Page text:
How to Add Persistent Volume to Pods in Google Kubernetes Engine
If you want to preserve the data even after a pod deletion or pod failures, you should use persistent volumes. For GKE, you have to option to create google cloud persistent disk and use it as a persistent volumes for the pods.
Setup Persistent Volume For GKE
Note: When using persistent Volume, only one replica will be able to do read-write operation. With more than one replica, you can only use the PD in the read mode.
In this article, I have added to steps to setup persistent volume for the pods running in GKE.
Before deploying the pods, we should create a storage class
The following config will create a storage class gold with gce-pd as the volume provisioner.
kind: StorageClass apiVersion: storage.k8s.io/v1 metadata: name: gold provisioner: kubernetes.io/gce-pd parameters: type: pd-ssd
Now, we will create a persistentVolumeClaim (PVC). We will use this volume claim in our deployment config.
The following config will create a PVC named jenkins-data in jenkins namespace under gold storage class that we have created first. You can change these names accordingly.
apiVersion: v1 kind: PersistentVolumeClaim metadata: name: jenkins-data namespace: jenkins spec: accessModes: - ReadWriteOnce resources: requests: storage: 50Gi storageClassName: gold
In the Kubernetes deployment config, you can use the newly created PVC using the following volume definition.
volumes: - name: jenkins-persistent-storage persistentVolumeClaim: claimName: jenkins-data
Example Deployment Config With Persistent Volume Claim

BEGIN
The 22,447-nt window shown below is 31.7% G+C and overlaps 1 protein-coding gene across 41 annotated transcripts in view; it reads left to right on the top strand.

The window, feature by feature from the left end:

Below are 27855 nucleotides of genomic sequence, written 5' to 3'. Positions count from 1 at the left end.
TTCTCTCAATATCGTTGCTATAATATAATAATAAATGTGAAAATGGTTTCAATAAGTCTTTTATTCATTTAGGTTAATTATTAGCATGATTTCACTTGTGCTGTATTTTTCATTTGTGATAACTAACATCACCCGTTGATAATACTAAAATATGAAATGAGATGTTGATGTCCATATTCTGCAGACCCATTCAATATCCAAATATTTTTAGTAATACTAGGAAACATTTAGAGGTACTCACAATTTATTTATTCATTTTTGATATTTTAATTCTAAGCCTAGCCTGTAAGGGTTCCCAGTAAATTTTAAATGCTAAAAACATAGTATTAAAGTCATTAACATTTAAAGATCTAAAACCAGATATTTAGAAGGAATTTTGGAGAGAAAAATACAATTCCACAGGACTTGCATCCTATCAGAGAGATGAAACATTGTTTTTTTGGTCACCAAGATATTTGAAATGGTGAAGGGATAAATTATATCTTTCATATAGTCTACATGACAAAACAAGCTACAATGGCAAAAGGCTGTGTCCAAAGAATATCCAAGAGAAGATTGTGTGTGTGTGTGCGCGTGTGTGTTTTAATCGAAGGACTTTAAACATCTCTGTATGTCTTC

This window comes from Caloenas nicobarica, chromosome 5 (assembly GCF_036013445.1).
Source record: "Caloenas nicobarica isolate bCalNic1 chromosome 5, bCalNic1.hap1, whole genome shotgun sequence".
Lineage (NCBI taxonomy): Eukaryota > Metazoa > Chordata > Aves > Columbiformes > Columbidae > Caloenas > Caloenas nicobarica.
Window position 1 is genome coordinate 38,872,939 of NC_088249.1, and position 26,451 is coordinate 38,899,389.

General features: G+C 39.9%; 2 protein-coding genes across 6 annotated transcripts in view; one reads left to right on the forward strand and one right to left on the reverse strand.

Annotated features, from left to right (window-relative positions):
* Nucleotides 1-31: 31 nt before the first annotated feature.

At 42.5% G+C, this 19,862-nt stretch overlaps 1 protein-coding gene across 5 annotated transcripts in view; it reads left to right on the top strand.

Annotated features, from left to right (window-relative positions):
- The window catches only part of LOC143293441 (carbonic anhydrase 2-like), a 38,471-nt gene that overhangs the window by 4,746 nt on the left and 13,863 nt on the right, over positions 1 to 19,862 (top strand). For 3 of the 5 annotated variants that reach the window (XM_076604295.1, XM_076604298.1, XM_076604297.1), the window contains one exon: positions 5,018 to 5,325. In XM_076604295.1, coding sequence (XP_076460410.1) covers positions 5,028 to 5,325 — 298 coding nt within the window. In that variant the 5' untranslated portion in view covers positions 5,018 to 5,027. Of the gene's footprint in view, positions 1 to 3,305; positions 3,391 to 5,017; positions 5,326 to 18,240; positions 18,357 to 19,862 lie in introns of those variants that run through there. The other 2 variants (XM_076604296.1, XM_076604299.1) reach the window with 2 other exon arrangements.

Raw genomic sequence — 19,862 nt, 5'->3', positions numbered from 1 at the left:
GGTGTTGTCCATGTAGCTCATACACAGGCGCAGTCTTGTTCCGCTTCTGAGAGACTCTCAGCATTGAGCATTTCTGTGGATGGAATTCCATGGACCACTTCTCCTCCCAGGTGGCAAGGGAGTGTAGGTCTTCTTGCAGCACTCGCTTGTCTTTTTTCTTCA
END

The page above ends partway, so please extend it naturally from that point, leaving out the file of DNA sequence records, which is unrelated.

A full Jenkins container definition using persistent volume is shown below.
Under container spec I defined the volume name and mount path required for the container.
Under Volumes definition, I have mentioned the volume name and our newly created persistent disk for mounting it to the pod.
[irp posts=”647″ name=”Jenkins Tutorial For Beginners – Getting Started Guide”]
This deployment creates a Jenkins pod with all its data mounted to the persistent volume. So, even if you delete the pod, a new pod will come up and mount itself to the persistent volume. So you will see the new Jenkins pod with all the old data and configurations.
apiVersion: extensions/v1beta1 # for versions before 1.7.0 use apps/v1beta1 kind: Deployment metadata: name: jenkins-deployment namespace: jenkins spec: replicas: 1 selector: matchLabels: app: jenkins template: metadata: labels: app: jenkins spec: containers: - name: jenkins image: bibinwilson/priveleged-jenkins ports: - containerPort: 8080 volumeMounts: - name: jenkins-persistent-storage mountPath: /var/jenkins_home volumes: - name: jenkins-persistent-storage persistentVolumeClaim: claimName: jenkins-data
Hope this article helps. Let me know in the comment section, if you face any issues,